A London housing development dividing children’s play areas based on their tenure has been the source of widespread outrage in recent months. The 149-home Baylis Old School complex in south London was accused of denying children from social housing units access to a playground used by those from market-rate flats.
Politicians from across the spectrum, including Jeremy Corbyn, Sadiq Khan and James Brokenshire, all expressed moral indignation – putting pressure on the developer, Henley Homes, to remedy the situation. Amid heart wrenching stories of children from the same primary school being unable to play together, the local council agreed to take down the dividing wall.
As alarming as this individual case was – separating innocent children along class lines – it’s far from an exception. Residential segregation has been an outcome of attempts to produce so-called “affordable” housing from market-rate housing in expensive cities across the world.
A recently approved tower in Vancouver’s West End has been slated for having separate entrances for market and social housing residents, and attempts to separate children’s play areas. Until mayor De Blasio’s clampdown, New York was in the spotlight over the likes of the Lincoln Square tower, where private tenants enjoyed uninterrupted river views and facilities including a pool, a movie theatre and a bowling alley – while low-income residents only had access to a bike storage closet, unfinished laundry room and tiny common space.
Such disparities are only amplified when – rather than aiming at local residents most in need – developers look to an international market of property speculators. Appealing to vast amounts of investment pouring in from around the world, developers are increasingly throwing in amenities like swimming pools, concierges and cinemas. Whilst the private units attracting many millions are positioned to enjoy the best city views and are adorned with a myriad of additional luxuries, any “affordable” units that the developers haven’t managed to avoid constructing are going to look very different.
The situation in the UK is, however, particularly acute. Forty years ago, local authorities were responsible for over 40 per cent of house building – which has now dropped to below 2 per cent, and the construction of social housing has reduced by 80 per cent over the past decade alone. As the role of government in directly producing low income housing has drastically diminished, private developers now have a near monopoly in generating it – technically obliged by planning gain to include a certain proportion of social or affordable units in their schemes.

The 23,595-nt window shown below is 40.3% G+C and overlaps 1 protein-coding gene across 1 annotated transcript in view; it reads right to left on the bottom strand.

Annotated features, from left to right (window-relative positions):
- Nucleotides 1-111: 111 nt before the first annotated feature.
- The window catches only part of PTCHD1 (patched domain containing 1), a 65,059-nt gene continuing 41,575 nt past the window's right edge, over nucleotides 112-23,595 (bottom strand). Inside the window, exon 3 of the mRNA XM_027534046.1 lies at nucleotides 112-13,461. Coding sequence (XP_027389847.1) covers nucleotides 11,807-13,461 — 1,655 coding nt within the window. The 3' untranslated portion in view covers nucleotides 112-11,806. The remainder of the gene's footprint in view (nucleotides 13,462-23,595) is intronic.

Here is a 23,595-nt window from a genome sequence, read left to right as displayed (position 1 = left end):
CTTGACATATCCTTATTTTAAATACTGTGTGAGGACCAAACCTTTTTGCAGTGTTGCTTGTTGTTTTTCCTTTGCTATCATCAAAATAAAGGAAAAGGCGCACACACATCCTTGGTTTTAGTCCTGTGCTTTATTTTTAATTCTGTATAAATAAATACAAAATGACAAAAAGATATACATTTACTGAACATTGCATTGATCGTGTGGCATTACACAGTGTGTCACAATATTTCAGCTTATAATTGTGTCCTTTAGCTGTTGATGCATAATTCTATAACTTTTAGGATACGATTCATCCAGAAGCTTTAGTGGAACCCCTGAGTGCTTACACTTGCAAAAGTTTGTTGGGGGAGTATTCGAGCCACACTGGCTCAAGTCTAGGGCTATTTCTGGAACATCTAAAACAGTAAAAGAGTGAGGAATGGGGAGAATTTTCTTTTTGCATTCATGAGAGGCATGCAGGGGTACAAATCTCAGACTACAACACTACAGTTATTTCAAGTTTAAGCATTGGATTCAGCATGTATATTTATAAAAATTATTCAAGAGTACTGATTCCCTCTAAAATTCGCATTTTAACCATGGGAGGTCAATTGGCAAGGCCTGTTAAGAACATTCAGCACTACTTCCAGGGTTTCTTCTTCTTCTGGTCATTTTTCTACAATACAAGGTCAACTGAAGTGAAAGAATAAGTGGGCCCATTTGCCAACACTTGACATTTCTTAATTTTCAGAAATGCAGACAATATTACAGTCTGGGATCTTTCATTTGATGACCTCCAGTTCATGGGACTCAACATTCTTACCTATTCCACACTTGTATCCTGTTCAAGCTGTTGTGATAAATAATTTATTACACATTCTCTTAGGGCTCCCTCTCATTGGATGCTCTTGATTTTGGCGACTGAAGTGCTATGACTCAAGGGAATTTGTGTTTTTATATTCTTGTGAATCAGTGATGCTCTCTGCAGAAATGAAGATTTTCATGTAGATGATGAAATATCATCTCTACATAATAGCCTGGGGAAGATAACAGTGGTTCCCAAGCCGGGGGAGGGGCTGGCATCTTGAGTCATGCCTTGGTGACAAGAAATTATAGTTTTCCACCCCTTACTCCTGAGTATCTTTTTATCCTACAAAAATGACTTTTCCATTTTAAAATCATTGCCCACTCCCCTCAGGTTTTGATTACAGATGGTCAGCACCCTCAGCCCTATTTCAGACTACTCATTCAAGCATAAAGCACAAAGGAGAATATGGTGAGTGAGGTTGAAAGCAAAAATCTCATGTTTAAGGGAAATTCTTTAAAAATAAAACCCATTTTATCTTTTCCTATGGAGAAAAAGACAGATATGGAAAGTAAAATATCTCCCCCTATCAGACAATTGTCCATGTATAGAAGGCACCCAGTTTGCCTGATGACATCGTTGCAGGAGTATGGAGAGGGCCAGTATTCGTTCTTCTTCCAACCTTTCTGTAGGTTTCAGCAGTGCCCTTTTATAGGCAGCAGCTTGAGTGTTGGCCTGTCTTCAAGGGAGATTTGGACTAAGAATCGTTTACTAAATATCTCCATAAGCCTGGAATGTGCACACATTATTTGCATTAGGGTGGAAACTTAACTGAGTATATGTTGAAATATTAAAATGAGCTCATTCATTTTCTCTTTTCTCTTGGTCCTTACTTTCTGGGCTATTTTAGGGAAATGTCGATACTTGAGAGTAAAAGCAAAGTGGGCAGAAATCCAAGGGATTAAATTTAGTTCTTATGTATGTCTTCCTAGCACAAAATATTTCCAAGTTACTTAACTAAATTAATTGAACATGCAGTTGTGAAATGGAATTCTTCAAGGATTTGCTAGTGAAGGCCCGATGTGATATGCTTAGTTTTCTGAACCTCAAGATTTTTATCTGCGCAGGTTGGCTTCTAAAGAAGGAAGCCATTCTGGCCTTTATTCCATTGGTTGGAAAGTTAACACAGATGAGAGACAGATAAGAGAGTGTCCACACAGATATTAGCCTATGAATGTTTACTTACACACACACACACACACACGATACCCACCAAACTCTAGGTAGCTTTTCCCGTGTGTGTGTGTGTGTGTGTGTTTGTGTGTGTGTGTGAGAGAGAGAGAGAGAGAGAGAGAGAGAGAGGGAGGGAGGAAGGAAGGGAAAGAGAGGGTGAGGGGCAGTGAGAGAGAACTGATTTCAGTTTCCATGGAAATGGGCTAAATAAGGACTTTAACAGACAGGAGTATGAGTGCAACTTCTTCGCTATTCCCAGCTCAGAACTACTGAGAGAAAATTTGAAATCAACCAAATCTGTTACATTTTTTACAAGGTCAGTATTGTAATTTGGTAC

In other words, the provision of a fundamental social good is now squarely in the hands of organisations with no incentive to foster an equal community, and whose mission is to cut costs and maximise profit wherever possible. To these firms, affordable housing provision – and everything that goes along with it – is simply an inconvenience: at best, a box ticking exercise.
Blindly following the “build, build, build” mantra, toothless local authorities constantly allow developers to skimp on affordable housing quotas and flout planning policies. The dull and compartmentalised open spaces linked to these developments – playgrounds included – resemble what they really are: the outcome of a haggling process in which local authorities are subservient.
It should come as no surprise, then, that playgrounds in new housing developments are divided. Residential segregation is a physical manifestation of the unequal urban citizenship perpetuated by our market-led housing system. Rather than appealing to the good nature of developers, we need to stop seeing affordable housing as a side-product of private gain, and see it as a human right.
Time White is a researcher at LSE Cities at the London School of Economics.This article is from the CityMetric archive: some formatting and images may not be present.